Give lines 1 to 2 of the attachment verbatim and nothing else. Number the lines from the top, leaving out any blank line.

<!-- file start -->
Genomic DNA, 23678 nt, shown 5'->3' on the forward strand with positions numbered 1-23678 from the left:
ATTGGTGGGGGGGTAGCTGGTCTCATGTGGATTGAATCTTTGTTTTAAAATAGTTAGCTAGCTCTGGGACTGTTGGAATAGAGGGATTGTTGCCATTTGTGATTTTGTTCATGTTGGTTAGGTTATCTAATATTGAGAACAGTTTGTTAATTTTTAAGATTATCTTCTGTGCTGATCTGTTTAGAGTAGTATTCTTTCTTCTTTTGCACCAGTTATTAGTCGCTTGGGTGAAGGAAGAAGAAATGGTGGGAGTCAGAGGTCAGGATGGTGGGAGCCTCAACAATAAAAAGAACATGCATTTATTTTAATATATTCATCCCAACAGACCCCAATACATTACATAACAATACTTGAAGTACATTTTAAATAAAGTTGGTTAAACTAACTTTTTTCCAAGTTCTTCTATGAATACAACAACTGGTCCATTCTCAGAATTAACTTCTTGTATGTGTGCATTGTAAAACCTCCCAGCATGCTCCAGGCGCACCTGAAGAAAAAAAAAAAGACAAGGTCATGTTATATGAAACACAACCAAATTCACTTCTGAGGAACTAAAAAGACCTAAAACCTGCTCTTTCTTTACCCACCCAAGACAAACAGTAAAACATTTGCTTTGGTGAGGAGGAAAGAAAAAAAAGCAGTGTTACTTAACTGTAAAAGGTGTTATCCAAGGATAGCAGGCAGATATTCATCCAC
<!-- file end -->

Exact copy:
Genomic DNA, 23678 nt, shown 5'->3' on the forward strand with positions numbered 1-23678 from the left:
ATTGGTGGGGGGGTAGCTGGTCTCATGTGGATTGAATCTTTGTTTTAAAATAGTTAGCTAGCTCTGGGACTGTTGGAATAGAGGGATTGTTGCCATTTGTGATTTTGTTCATGTTGGTTAGGTTATCTAATATTGAGAACAGTTTGTTAATTTTTAAGATTATCTTCTGTGCTGATCTGTTTAGAGTAGTATTCTTTCTTCTTTTGCACCAGTTATTAGTCGCTTGGGTGAAGGAAGAAGAAATGGTGGGAGTCAGAGGTCAGGATGGTGGGAGCCTCAACAATAAAAAGAACATGCATTTATTTTAATATATTCATCCCAACAGACCCCAATACATTACATAACAATACTTGAAGTACATTTTAAATAAAGTTGGTTAAACTAACTTTTTTCCAAGTTCTTCTATGAATACAACAACTGGTCCATTCTCAGAATTAACTTCTTGTATGTGTGCATTGTAAAACCTCCCAGCATGCTCCAGGCGCACCTGAAGAAAAAAAAAAAGACAAGGTCATGTTATATGAAACACAACCAAATTCACTTCTGAGGAACTAAAAAGACCTAAAACCTGCTCTTTCTTTACCCACCCAAGACAAACAGTAAAACATTTGCTTTGGTGAGGAGGAAAGAAAAAAAAGCAGTGTTACTTAACTGTAAAAGGTGTTATCCAAGGATAGCAGGCAGATATTCATCCAC